Nevertheless there exists an alternative explanation. A team of French geologists led by Fred Jourdan have suggested that the late Pliensbachian extinction event was really mild because the Karoo-Ferrar basalts were extruded over an extended 8 million year period (Jourdan et al. 2005). Other continental flood basalt provinces show a pattern where 90% or more of their volume is extruded in a brief spell of less than 600 000 years. Jourdan et al. clearly demonstrated that the lavas to the north of South Africa were extruded over a period extending from 182 to 177 million years ago. Does this spell the end of the late Pliensbachian dinosaur extinction hypothesis? Perhaps but I’m not ready to discard this idea just yet. Note that the long duration of eruptions is restricted to regions north of South Africa. The Drakensburg (an erosiaonal remnant of a truly vast area shown by the intrusions that riddle the rest of the Karoo Basin) still yields a tight cluster of dates, while palaeomag indicates the whole pile experienced just one magnetic reversal (Duncan et al. 1997). What we need is a comprehensive sampling of the Antarctic, South American and Australian lavas to see whether they also extruded rapidly at the same time the Drakensburg lavas were extruded.

*There is one recorded Middle Jurassic basal sauropodomorph, Yunnanosaurus youngi, but I would like to see a better stratigraphic control on its age.


Aberhan M, Fürsich FT (1997). Diversity analysis of Lower Jurassic bivalves of the Andean Basin and the Pliensbachian-Toarcian mass extinction. Lethaia 29: 181-195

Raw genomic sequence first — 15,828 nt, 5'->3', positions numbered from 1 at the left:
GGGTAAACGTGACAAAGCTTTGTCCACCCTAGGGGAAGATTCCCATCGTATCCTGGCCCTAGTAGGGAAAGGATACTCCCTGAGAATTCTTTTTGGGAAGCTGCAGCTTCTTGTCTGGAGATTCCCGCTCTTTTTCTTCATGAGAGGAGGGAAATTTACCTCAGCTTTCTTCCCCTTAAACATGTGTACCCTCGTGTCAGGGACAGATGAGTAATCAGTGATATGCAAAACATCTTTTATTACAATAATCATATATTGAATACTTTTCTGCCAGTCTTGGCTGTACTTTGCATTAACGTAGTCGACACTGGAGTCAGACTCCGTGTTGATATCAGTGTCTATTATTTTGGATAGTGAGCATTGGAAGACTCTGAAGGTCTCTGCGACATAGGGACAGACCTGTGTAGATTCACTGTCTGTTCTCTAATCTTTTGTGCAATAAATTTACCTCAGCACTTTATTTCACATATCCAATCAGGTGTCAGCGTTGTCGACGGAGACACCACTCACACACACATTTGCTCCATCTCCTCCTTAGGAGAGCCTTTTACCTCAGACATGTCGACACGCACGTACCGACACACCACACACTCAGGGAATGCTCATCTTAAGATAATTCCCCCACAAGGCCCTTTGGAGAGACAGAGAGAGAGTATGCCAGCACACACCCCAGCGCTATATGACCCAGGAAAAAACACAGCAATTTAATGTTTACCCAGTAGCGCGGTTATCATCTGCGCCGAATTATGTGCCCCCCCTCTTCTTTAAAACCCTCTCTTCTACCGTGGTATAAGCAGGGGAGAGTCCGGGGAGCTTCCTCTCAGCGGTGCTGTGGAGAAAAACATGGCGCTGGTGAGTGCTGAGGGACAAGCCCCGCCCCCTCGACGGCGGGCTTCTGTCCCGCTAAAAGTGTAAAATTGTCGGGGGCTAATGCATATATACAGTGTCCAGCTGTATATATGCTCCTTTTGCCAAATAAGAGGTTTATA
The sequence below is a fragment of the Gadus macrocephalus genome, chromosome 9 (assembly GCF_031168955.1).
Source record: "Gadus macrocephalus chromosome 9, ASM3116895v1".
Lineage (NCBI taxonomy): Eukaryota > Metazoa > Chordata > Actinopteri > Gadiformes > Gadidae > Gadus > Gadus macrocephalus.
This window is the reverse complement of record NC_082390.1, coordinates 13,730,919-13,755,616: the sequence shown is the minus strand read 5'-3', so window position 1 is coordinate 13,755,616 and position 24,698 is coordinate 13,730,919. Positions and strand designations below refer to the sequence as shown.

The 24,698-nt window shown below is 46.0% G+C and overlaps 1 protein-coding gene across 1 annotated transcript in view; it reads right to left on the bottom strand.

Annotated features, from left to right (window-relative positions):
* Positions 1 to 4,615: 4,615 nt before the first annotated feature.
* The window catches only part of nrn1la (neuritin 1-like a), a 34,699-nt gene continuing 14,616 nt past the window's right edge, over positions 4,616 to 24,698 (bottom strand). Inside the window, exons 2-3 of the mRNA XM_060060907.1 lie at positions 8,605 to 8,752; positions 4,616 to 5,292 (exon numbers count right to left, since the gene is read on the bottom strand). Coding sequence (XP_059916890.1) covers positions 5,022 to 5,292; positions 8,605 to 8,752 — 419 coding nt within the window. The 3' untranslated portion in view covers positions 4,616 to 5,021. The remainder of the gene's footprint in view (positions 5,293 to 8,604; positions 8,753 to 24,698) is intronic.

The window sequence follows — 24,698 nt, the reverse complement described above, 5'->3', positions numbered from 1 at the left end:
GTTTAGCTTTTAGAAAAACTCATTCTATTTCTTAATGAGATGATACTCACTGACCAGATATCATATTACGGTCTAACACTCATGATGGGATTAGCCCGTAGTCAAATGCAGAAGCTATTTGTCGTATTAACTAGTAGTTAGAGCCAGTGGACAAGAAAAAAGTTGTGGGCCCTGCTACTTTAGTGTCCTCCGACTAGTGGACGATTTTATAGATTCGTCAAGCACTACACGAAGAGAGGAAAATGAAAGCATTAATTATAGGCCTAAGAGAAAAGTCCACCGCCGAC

Allain R,Aquesbi N, Dejax J, Meyer CA, Monbaron M, Montenat C, Rechir P, Rochdy M, Russell DA and Taquet P (2004). A basal sauropod dinosaur from the Early Jurassic of Morocco. Comptes Rendus Palevol 3(3):199-208

Duncan RA, Hooper PR, Rehacek J, Marsh JS, Duncan AR (1997) The timing and duration of the Karoo igneous event, southern Gondwana. Journal of Geophysical Research 102 (B8): 18127-18138.

Hallam A (1961). Cyclothems, transgressions and faunal change in the Lias of North West Europe, Transactions of the Edinburgh Geological Society 18: 132–174.

Jourdan F, Féraud G, Bertrand H, Kampunzu AB, Tshoso G, Watkeys MK, Le Gall B (2005). The Karoo Large Igneous Province: brevity, origin and relation with mass extinction questioned by new 40Ar/39Ar age data. Geology 33: 745-748.

Wignall PB (2001) Large Igneous provinces and mass extinctions. Earth Science Reviews 53: 1-33.

Yates AM, Hancox PJ, Rubidge BS (2004). First record of a sauropod dinosaur from the upper Elliot Formation (Early Jurassic) of South Africa. South African Journal of Science 100: 504-506.